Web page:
All through these eventful years Mrs Rose has fought a double battle; not only for the political rights of her sex as women, but for their religious rights as individual souls; to do their own thinking and believing.
History of Woman Suffrage, eds. Elizabeth Cady Stanton, Susan B. Anthony, and Matilda Joslyn Gage (1881)
Rose was always willing to work alongside, as well as to debate with, religious colleagues in the women’s rights and abolition movements, but was fervent in her belief that decisions about suffrage and slavery did not need the sanction of any religious text – or to be rooted in supernatural beliefs. Human reason was Rose’s ultimate authority.
Ernestine and William Rose returned to England in 1869, where she continued to write and lecture on human rights and freethought. She was admired by, and friends with, many of the county’s most prominent freethinkers, including George Jacob Holyoake, Charles Bradlaugh, and Hypatia Bradlaugh Bonner. In 1878, she spoke at the General Conference of Liberal Thinkers at London’s South Place Chapel, expressing once again those values which had animated her life. She argued:
Humanity, morality, and justice to man and woman, and non-interference with each person’s private opinions—for these ends we must work. We belong to the same human family, and we must work for it. Our life is short, and we cannot spare an hour from the human race, even for all the gods in creation.
General Conference of Liberal Thinkers at South Place Chapel, 14 June, 1878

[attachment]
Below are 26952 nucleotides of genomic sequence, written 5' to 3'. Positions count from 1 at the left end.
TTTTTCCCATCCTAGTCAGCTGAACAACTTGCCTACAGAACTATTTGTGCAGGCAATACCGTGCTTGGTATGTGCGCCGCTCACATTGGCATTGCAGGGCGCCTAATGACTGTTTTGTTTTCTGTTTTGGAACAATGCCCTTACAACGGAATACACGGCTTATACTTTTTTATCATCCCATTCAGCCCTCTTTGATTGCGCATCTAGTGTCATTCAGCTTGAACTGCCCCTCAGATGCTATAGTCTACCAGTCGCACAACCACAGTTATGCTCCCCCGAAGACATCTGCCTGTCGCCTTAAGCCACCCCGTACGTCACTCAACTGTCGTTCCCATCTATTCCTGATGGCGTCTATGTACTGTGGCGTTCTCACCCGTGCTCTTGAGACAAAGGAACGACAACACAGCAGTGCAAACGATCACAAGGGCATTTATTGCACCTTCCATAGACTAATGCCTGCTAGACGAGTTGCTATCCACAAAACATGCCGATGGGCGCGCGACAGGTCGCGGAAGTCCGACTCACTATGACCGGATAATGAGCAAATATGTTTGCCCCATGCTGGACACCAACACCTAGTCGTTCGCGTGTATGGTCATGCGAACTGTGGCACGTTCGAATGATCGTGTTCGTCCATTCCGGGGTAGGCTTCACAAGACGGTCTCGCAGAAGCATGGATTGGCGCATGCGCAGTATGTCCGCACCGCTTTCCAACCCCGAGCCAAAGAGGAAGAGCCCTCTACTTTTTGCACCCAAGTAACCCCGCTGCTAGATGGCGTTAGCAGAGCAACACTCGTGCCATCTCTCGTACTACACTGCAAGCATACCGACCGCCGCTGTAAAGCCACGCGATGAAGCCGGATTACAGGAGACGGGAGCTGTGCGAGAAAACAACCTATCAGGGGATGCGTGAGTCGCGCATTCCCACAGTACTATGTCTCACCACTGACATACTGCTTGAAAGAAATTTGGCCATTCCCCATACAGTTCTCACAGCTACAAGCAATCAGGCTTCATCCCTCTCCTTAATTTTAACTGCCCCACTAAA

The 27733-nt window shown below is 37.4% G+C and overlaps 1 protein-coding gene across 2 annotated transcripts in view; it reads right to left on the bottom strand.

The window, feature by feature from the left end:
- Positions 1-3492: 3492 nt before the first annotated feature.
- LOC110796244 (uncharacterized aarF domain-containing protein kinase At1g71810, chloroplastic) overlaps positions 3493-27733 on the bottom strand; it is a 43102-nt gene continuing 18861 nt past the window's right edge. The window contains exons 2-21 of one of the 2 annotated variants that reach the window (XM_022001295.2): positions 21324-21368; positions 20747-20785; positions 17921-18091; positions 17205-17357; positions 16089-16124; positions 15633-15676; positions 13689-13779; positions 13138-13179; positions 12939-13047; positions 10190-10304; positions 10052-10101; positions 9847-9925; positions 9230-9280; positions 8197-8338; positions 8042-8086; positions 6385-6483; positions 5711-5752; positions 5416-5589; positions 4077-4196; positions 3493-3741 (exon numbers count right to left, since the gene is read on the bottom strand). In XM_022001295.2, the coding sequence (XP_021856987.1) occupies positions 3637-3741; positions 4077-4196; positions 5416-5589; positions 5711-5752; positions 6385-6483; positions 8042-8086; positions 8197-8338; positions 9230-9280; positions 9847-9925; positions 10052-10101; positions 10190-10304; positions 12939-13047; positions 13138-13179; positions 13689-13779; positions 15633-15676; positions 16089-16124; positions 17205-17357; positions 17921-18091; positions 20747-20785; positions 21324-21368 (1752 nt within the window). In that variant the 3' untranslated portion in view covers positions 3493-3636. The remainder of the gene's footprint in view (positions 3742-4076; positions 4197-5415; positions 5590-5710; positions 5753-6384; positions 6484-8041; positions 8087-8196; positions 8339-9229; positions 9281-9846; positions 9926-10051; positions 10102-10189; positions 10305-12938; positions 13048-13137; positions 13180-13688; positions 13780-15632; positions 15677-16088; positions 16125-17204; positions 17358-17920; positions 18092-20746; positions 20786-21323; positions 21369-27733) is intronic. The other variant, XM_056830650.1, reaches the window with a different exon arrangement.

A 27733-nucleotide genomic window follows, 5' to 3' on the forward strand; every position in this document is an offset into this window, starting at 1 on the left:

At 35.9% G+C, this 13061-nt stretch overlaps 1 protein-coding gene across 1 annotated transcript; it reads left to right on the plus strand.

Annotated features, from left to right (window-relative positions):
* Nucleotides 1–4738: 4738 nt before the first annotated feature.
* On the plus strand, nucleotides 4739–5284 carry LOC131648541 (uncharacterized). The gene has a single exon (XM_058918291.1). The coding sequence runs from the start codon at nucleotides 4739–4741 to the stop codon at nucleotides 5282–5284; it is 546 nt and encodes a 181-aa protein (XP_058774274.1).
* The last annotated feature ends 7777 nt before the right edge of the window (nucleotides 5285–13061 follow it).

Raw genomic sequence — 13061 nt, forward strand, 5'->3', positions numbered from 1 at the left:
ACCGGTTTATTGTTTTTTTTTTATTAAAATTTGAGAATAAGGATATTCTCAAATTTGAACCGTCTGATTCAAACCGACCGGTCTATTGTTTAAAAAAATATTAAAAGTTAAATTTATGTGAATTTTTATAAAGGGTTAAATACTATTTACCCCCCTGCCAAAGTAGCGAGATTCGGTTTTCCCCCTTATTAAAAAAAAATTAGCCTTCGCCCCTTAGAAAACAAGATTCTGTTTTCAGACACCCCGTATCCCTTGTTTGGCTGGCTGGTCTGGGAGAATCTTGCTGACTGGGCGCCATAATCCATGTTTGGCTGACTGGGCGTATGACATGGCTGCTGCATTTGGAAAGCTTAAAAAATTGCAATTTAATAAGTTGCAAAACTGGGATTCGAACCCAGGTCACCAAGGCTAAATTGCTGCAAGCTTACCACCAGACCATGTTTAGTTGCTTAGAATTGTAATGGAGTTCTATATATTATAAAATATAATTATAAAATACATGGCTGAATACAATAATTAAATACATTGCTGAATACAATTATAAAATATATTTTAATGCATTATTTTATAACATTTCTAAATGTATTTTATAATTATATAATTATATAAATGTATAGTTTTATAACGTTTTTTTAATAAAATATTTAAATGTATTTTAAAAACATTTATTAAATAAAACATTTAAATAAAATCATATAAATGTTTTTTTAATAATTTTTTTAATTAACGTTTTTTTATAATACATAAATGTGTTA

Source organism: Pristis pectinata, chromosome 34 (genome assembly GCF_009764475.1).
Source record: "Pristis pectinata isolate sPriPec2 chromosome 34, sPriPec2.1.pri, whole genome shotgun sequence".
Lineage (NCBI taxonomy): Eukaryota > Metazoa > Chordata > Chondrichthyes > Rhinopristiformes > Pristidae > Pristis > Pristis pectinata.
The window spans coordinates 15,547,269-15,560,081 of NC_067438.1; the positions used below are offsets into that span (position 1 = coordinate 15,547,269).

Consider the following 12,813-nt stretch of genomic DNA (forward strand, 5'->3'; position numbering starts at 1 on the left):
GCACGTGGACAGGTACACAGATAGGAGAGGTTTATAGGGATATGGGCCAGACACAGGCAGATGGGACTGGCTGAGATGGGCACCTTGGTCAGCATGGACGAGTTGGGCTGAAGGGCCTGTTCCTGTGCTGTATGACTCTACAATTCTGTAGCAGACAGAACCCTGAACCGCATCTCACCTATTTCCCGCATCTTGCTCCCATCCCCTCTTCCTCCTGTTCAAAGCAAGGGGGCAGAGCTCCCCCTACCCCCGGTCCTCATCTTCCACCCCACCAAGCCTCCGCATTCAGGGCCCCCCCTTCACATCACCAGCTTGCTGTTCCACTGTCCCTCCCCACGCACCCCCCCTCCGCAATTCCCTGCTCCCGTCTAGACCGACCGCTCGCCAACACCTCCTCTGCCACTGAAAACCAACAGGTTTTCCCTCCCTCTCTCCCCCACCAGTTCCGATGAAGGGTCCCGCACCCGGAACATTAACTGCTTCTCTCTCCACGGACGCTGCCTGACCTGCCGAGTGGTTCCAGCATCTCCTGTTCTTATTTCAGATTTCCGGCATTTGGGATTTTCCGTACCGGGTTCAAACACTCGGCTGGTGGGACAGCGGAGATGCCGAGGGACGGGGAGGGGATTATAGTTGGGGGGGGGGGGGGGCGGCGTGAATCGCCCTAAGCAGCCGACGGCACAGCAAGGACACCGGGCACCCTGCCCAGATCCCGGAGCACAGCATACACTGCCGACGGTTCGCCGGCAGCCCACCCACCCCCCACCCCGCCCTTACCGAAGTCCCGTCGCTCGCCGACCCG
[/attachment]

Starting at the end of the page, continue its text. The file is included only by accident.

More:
Ernestine Rose died on 4 August 1892, having been careful to ensure that her freethinking friends were ready to defend her against any accusations of a deathbed conversion. She was buried at Highgate Cemetery, where George Jacob Holyoake delivered the eulogy.
Mrs. Ernestine Rose — a brave advocate of unfriended right — when age and infirmity brought her near to death, recalled the perils and triumphs in which she had shared, the slave she had helped to set free from the bondage of ownership, and the slave minds she had set free from the bondage of authority; she was cheered, and exclaimed: “But I have lived.”George Jacob Holyoake, English Secularism: a Confession of Belief (1896)
An unabashed and self-described atheist, Rose was not only a pioneering activist, but a proud freethinker at a time when the open disavowal of religion still carried significant reputational risk. Even those who baulked at Rose’s irreligion could not deny her lifetime of active reform, with one English newspaper writing grudgingly on her death that ‘Mrs Ernestine Rose was that not very attractive or congenial individual, a feminine Freethinker, but in a practical way she did good service.’ Rose’s friend and colleague, the pioneering activist and social reformer Susan B. Anthony, felt that Rose was too ahead of her time to be truly appreciated in it, noting in 1854: ‘Mrs. Rose is not appreciated, nor cannot be by this age—she is too much in advance of the extreme ultraists even, to be understood by them.’ Nevertheless, Rose’s fierce advocacy of rationalism and humane social reform helped pave the way for generations of humanist women who came after her.
Ernestine L. Rose, Mistress of Herself: Speeches and Letters of Ernestine L. Rose, Early Women’s Rights Leader, ed. Paula Doress-Worters (2008)